Custom Content Types

If you have custom content types with additional fields, these may not be available in the snippets gallery. You can, hoever still reference them in your pages. You just need to know the field type and name (or ID preferably) and then add it to your page.

The example below assumes a Single Line of Text field.

Edit Mode Panels

These panels display only when the page is in Edit mode and can be very helpful to content authors by allowing them to add content that may otherwise only be added or modified via the Edit Properties form.

Good examples of this are the page Title and Rollup Image fields. I've provided my source below as a guide to help you get started.

Web Part Zones

WPZs are great. They provide wads of functionality to your pages and you can put them all over the place. There is really only one thing to be aware of here. SharePoint creats a unique ID for every web part zone you create. You can rename this to whatever you like but the important thing to note is that if you're creating more than one layout page (which you no doubt will) these IDs should map the the relevant zone(s) in each one. Otherwise your web parts will disappear when you change layout!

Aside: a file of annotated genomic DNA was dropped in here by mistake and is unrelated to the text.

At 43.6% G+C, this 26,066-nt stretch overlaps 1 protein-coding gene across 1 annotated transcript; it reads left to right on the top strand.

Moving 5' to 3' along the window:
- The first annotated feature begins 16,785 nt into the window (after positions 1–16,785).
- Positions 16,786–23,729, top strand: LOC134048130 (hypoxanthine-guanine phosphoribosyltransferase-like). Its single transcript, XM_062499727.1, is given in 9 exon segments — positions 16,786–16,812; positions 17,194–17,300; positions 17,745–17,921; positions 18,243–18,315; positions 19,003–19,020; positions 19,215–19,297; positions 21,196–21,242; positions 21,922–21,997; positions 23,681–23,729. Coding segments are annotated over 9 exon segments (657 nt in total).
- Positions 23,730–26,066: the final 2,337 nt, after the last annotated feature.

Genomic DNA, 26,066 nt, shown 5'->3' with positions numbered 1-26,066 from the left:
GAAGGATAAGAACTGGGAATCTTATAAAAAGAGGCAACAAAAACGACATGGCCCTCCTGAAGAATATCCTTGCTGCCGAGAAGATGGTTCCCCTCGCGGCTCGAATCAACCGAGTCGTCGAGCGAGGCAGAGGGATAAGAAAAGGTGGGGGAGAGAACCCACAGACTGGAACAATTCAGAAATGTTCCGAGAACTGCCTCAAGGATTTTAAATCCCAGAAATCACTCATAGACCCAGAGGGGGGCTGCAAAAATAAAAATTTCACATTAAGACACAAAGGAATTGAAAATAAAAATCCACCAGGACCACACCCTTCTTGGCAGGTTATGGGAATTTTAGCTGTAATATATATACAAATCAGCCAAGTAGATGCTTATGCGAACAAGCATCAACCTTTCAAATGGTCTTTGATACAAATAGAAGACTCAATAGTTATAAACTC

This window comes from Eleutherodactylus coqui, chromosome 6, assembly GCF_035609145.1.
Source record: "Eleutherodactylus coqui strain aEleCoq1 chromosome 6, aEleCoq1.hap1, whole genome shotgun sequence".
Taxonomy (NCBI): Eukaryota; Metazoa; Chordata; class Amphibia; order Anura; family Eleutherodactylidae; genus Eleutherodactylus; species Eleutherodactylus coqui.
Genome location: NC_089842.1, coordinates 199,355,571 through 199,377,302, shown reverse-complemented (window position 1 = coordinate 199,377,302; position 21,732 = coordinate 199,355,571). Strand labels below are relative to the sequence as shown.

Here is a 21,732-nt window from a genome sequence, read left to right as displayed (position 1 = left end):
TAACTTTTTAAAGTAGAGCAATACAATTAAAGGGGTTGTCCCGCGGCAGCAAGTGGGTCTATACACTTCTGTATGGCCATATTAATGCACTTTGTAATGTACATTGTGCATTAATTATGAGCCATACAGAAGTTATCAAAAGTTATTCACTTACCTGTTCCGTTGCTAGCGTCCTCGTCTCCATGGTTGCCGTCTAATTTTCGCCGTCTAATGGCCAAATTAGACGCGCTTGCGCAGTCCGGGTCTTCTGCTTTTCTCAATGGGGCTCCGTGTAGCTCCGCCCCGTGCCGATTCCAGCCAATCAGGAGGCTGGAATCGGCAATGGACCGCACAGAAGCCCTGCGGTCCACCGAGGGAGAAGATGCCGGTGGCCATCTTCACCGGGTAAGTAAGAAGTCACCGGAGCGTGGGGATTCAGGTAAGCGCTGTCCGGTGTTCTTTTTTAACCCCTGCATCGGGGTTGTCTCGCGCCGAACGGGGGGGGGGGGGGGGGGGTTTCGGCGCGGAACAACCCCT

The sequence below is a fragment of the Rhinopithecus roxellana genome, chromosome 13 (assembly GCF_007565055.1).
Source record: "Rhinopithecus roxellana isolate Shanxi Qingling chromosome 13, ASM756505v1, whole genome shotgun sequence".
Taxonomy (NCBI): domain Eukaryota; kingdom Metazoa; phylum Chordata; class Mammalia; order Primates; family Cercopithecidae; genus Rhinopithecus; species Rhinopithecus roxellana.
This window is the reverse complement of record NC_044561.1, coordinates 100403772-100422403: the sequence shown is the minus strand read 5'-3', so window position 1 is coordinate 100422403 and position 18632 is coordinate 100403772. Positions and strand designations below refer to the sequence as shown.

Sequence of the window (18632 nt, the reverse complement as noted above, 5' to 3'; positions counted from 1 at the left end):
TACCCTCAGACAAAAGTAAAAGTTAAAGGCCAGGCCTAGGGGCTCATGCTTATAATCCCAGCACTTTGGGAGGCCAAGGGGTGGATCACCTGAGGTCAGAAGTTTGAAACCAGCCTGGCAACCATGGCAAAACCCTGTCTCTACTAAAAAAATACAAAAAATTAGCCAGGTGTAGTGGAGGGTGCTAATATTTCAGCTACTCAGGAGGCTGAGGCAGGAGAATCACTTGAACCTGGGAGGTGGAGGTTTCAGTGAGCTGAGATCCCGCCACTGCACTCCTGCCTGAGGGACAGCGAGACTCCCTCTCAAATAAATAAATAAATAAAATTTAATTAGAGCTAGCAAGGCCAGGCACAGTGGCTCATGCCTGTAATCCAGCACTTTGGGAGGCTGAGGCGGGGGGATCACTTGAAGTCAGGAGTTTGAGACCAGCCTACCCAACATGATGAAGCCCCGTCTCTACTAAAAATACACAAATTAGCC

For example, if you have a Top and Bottom web part zone in one layout, you will want to make sure you use the same IDs in your other layout pages.

When you're done styling and layig out your new pages, go ahead and upload these too.


As you can see, there is a world of difference when it comes to creating and branding your sites in SP2013. In many ways I think Microsoft did a great job. Hopefully documentation will be provided soon to make it easier for people to add the myriad controls and other functionality to both master and layout pages.